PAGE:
A Disney Channel darling since the age of 13 in 2010’s “Shake It Up,” Zendaya (whose last name is Coleman) was facing a transition in her career. During breaks from her subsequent Disney gig, “K.C. Undercover,” she built a list of credits that took her beyond the bounds of Mickey Mouse. She appeared in 2017’s “Spider-Man: Homecoming” as Peter Parker’s love interest, MJ — a part she’ll reprise in the forthcoming sequel “Spider-Man: Far From Home.” She also starred in 2017’s big-screen musical “The Greatest Showman.” But plotting her post-Disney career after “K.C. Undercover” came to an end in early 2018 proved daunting.
“It’s very hard to go from what feels like elementary school and feels like the same grade over and over and over again to finally being able to go to college and then having to go back to the same [elementary] grade,” she says. “It was just tough. I’m not saying it made me sad or anything. But it didn’t feel great. And after [“K.C.”] was done, it was weird because I’ve had a consistent job, or that kind of schedule, since I was, like, 13. So then to face the fact that I didn’t have that anymore was a little weird. And all the scripts I was getting just did not feel right to me because they were with the pretense of what I’d done already, still in that world. Nothing fit. Nothing worked.”
For Schafer, “Euphoria” marks her first TV series. The Raleigh, N.C., native had been working in New York as a model for fashion heavy-hitters like Dior and Marc Jacobs. She was set to go to fashion design school when she saw a casting call on Instagram seeking a trans actress for the series.
“I was a little scared about being trans and falling into an archetype,” she says. “But after getting a few scripts, it started to make more sense to me and started to resonate even more.”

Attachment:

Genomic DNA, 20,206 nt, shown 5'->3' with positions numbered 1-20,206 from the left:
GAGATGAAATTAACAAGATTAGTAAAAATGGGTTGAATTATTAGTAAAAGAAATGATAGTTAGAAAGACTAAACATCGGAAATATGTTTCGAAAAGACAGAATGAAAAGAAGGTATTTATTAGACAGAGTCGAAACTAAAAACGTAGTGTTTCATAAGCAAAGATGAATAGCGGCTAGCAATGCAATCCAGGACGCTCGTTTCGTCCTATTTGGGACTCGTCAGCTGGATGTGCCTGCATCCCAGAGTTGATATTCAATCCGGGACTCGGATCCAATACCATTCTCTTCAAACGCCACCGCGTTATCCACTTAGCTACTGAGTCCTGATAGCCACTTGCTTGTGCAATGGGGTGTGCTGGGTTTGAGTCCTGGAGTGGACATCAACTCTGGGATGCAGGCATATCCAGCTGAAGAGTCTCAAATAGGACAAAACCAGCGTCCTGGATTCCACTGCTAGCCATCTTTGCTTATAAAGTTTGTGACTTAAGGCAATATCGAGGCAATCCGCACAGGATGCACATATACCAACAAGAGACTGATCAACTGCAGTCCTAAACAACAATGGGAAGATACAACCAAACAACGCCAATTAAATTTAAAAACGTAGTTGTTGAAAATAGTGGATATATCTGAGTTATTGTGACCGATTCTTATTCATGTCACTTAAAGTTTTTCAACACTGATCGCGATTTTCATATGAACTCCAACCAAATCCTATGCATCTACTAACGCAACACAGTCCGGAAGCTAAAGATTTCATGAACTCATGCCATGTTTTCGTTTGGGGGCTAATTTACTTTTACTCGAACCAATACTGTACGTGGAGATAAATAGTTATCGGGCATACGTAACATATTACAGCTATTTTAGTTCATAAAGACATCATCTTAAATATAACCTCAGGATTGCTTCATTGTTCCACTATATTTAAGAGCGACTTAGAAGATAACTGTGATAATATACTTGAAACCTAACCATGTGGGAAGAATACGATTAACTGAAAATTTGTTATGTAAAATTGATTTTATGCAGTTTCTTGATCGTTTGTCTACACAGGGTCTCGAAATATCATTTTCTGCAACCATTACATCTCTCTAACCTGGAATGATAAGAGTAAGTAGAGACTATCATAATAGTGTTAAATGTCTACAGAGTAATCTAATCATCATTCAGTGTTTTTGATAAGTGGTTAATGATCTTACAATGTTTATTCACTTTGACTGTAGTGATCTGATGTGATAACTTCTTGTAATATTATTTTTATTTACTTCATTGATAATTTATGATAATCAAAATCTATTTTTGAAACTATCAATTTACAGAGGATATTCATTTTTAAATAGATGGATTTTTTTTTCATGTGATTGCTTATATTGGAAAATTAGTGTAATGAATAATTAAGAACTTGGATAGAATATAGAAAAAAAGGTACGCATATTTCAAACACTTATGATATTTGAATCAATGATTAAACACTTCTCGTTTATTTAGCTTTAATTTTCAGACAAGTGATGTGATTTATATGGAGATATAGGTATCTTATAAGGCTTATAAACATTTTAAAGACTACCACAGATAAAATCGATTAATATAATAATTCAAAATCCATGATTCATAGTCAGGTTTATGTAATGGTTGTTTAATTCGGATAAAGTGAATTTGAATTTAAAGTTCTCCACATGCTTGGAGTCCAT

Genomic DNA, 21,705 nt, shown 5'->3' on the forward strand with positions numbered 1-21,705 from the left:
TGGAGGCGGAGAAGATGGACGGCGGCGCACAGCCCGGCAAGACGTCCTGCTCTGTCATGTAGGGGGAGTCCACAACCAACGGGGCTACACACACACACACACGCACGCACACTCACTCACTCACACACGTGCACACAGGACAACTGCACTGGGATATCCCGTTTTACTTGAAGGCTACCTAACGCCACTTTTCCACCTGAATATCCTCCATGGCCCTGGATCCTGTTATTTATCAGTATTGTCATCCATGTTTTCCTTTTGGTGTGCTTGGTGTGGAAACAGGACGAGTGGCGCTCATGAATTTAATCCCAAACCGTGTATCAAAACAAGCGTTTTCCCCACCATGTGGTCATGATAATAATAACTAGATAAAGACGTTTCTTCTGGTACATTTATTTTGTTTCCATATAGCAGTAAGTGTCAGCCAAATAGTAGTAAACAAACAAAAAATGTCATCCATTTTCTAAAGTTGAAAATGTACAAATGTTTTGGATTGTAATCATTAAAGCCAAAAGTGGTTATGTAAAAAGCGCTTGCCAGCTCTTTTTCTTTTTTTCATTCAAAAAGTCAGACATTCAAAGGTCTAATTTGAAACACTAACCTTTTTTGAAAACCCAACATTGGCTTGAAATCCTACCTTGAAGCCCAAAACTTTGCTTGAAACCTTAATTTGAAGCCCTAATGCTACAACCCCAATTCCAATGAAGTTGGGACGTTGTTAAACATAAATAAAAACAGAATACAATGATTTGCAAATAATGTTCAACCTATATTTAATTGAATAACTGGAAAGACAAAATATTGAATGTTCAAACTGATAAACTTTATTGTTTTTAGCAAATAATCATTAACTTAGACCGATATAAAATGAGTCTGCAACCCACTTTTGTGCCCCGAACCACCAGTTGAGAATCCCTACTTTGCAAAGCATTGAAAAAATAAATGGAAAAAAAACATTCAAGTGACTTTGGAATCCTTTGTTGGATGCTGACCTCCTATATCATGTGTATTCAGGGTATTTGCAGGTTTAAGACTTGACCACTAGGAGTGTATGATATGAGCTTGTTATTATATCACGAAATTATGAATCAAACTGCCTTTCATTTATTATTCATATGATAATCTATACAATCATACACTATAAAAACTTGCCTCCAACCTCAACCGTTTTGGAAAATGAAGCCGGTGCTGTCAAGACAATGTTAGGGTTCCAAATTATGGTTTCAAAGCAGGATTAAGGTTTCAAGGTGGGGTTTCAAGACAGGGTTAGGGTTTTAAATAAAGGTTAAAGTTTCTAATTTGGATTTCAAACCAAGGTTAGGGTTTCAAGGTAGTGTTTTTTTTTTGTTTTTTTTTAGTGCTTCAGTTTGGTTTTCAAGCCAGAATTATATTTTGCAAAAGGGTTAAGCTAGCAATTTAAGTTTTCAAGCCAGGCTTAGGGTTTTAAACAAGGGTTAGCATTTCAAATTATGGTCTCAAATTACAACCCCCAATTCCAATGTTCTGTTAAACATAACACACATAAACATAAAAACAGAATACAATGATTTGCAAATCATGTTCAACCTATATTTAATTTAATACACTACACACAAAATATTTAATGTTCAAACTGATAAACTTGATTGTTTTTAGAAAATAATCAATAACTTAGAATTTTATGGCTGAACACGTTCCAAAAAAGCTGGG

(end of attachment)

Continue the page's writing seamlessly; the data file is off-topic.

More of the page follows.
On the day of this interview, the two are nestled side-by-side in a booth at the celeb-spotting restaurant (on this visit, Tobey Maguire and Sara Gilbert). There’s talk of whether oat milk is worth the hype — Zendaya is skeptical, while Schafer touts it as the “whole milk of the non-dairy milks” — and a duet of Cher’s “Believe” as it blares through the speakers.
When the conversation turns to whether they share any similarities with the characters they play, the two become contemplative.
“One of the first things that lined up was just that we had similar transition timelines — we both transitioned on the earlier side of high school,” Schafer says. “I kind of could see her from the beginning, as far as what she looks like and what her energy was like, and it wasn’t that far off. But I would say [Jules] was probably a little more confident than me in high school. Where we really differ is the way we coped and the way we survived high school. Because my way of coping was fantasizing about where I could get myself in the future. [Jules] wants to have relationships and go to parties and has built these toxic relationships with men that she turns to for affirmation.”
Zendaya says it’s hard to explain how she relates to Rue. Unlike the character, the actress says she has never done drugs or consumed alcohol. “I know in that sense people kind of assume this is a huge acting stretch for me,” she says. “But as a human being, I think Rue is very similar to me. She’s a good person. There’s an innocence to her.”
Beyond the shocking nature of the series, the two hope “Euphoria” provides a sobering window into the anxiety and stress facing young people today. There have been a number of studies that assert Gen Z to be the most stressed and depressed generation.
“I think a lot of people don’t understand how intense and complicated it is to be a teenager today,” Schafer says. “I think a lot of parents see their kids on their phones and think they’re a [damn] zombie. That is an entirely alternate reality that they are immersed in in that moment that is probably way more complicated and fast-paced than [parents] even realize.”
“Even I don’t fully get it,” Zendaya says. “But I understand a good percent of it. Rue says in the first episode something like, ‘We just showed up here without a map or compass.’ And it’s true, because we don’t know what the … we’re doing. Nobody actually knows what they’re doing. Imagine growing up in social media and being a child. It’s not easy. It’s confusing. And it’s uncomfortable. It’s a lot of things. It’s created by the very people that call us the zombies or whatever. It’s like, we’re the byproduct of this … , you know?”